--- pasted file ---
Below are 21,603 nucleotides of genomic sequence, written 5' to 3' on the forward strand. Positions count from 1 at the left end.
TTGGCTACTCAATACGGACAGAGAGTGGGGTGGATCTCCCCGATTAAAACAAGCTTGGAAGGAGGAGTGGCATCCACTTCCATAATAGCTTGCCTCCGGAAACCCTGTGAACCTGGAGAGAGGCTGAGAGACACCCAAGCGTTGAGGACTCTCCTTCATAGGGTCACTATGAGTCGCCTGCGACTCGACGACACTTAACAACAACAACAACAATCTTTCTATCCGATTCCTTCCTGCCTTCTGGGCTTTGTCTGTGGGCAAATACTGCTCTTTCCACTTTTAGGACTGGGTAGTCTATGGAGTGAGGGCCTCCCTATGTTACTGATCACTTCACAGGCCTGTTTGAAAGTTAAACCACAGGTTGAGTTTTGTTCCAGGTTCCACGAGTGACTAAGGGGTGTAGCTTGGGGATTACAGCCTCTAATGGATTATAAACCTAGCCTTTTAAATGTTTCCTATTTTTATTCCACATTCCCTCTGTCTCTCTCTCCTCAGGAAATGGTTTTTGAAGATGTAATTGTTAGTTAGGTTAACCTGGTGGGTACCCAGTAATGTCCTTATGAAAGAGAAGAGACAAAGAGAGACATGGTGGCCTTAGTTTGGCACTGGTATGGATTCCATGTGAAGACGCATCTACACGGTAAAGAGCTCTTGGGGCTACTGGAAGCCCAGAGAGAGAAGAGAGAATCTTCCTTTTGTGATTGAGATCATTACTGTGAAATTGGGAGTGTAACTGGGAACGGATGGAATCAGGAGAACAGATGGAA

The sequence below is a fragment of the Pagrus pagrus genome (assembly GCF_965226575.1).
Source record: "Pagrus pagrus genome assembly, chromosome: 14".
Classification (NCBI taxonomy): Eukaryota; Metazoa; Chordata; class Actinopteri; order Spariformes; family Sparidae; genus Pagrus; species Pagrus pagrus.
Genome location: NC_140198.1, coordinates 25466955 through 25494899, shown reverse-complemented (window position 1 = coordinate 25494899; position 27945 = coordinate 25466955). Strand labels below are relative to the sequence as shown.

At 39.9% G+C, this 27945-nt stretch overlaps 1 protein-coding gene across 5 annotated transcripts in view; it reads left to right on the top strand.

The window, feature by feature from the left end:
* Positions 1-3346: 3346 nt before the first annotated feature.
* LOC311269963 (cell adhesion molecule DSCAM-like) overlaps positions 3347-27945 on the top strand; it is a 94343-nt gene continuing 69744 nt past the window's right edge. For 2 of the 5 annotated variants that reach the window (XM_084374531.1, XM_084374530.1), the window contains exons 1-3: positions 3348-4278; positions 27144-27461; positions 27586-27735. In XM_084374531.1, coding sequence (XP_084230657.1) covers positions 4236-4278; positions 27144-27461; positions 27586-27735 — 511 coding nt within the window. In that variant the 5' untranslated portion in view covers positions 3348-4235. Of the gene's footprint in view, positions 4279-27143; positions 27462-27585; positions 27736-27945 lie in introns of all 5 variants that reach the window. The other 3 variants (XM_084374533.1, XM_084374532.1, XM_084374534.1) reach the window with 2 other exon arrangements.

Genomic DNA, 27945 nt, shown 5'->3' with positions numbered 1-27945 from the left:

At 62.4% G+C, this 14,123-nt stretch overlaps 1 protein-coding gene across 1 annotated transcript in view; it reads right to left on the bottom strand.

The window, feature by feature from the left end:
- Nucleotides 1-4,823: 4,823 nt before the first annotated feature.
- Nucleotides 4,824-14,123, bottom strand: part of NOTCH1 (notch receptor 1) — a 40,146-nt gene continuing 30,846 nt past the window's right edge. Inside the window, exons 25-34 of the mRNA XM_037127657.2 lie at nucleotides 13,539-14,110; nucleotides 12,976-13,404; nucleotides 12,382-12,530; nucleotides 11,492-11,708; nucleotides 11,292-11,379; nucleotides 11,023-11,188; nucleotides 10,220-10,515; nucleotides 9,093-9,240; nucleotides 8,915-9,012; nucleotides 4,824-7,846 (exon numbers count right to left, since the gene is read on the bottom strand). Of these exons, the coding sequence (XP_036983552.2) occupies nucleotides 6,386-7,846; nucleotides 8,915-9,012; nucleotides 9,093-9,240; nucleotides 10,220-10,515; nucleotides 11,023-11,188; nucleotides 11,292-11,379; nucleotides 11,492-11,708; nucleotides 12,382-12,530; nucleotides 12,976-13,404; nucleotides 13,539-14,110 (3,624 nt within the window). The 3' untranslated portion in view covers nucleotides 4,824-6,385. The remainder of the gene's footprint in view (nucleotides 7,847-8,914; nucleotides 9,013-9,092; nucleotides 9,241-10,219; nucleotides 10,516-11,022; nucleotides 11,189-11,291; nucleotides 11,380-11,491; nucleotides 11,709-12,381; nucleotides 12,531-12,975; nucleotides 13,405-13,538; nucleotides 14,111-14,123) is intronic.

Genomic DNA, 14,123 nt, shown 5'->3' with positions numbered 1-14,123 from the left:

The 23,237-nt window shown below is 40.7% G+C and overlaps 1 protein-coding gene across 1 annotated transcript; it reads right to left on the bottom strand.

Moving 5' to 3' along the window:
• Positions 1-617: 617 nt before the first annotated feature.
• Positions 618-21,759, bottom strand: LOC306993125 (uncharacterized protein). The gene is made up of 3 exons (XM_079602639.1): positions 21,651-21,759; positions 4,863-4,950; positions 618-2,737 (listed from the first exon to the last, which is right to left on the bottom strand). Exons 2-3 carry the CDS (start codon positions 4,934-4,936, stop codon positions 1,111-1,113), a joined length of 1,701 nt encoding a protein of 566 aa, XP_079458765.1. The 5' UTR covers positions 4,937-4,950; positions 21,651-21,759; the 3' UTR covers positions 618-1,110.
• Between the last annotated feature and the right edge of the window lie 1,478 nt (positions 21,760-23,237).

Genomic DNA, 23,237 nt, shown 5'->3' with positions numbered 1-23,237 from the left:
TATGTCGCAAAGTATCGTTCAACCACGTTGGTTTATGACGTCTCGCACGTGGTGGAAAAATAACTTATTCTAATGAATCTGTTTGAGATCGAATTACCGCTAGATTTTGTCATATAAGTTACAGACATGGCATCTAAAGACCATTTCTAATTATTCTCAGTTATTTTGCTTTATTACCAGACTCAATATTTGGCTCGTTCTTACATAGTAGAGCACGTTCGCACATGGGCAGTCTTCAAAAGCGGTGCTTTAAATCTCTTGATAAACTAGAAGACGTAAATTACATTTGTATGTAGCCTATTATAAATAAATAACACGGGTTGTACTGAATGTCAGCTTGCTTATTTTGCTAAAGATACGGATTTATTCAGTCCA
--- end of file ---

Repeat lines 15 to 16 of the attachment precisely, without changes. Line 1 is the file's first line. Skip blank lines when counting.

- Nucleotides 4,824-14,123, bottom strand: part of NOTCH1 (notch receptor 1) — a 40,146-nt gene continuing 30,846 nt past the window's right edge. Inside the window, exons 25-34 of the mRNA XM_037127657.2 lie at nucleotides 13,539-14,110; nucleotides 12,976-13,404; nucleotides 12,382-12,530; nucleotides 11,492-11,708; nucleotides 11,292-11,379; nucleotides 11,023-11,188; nucleotides 10,220-10,515; nucleotides 9,093-9,240; nucleotides 8,915-9,012; nucleotides 4,824-7,846 (exon numbers count right to left, since the gene is read on the bottom strand). Of these exons, the coding sequence (XP_036983552.2) occupies nucleotides 6,386-7,846; nucleotides 8,915-9,012; nucleotides 9,093-9,240; nucleotides 10,220-10,515; nucleotides 11,023-11,188; nucleotides 11,292-11,379; nucleotides 11,492-11,708; nucleotides 12,382-12,530; nucleotides 12,976-13,404; nucleotides 13,539-14,110 (3,624 nt within the window). The 3' untranslated portion in view covers nucleotides 4,824-6,385. The remainder of the gene's footprint in view (nucleotides 7,847-8,914; nucleotides 9,013-9,092; nucleotides 9,241-10,219; nucleotides 10,516-11,022; nucleotides 11,189-11,291; nucleotides 11,380-11,491; nucleotides 11,709-12,381; nucleotides 12,531-12,975; nucleotides 13,405-13,538; nucleotides 14,111-14,123) is intronic.

Genomic DNA, 14,123 nt, shown 5'->3' with positions numbered 1-14,123 from the left: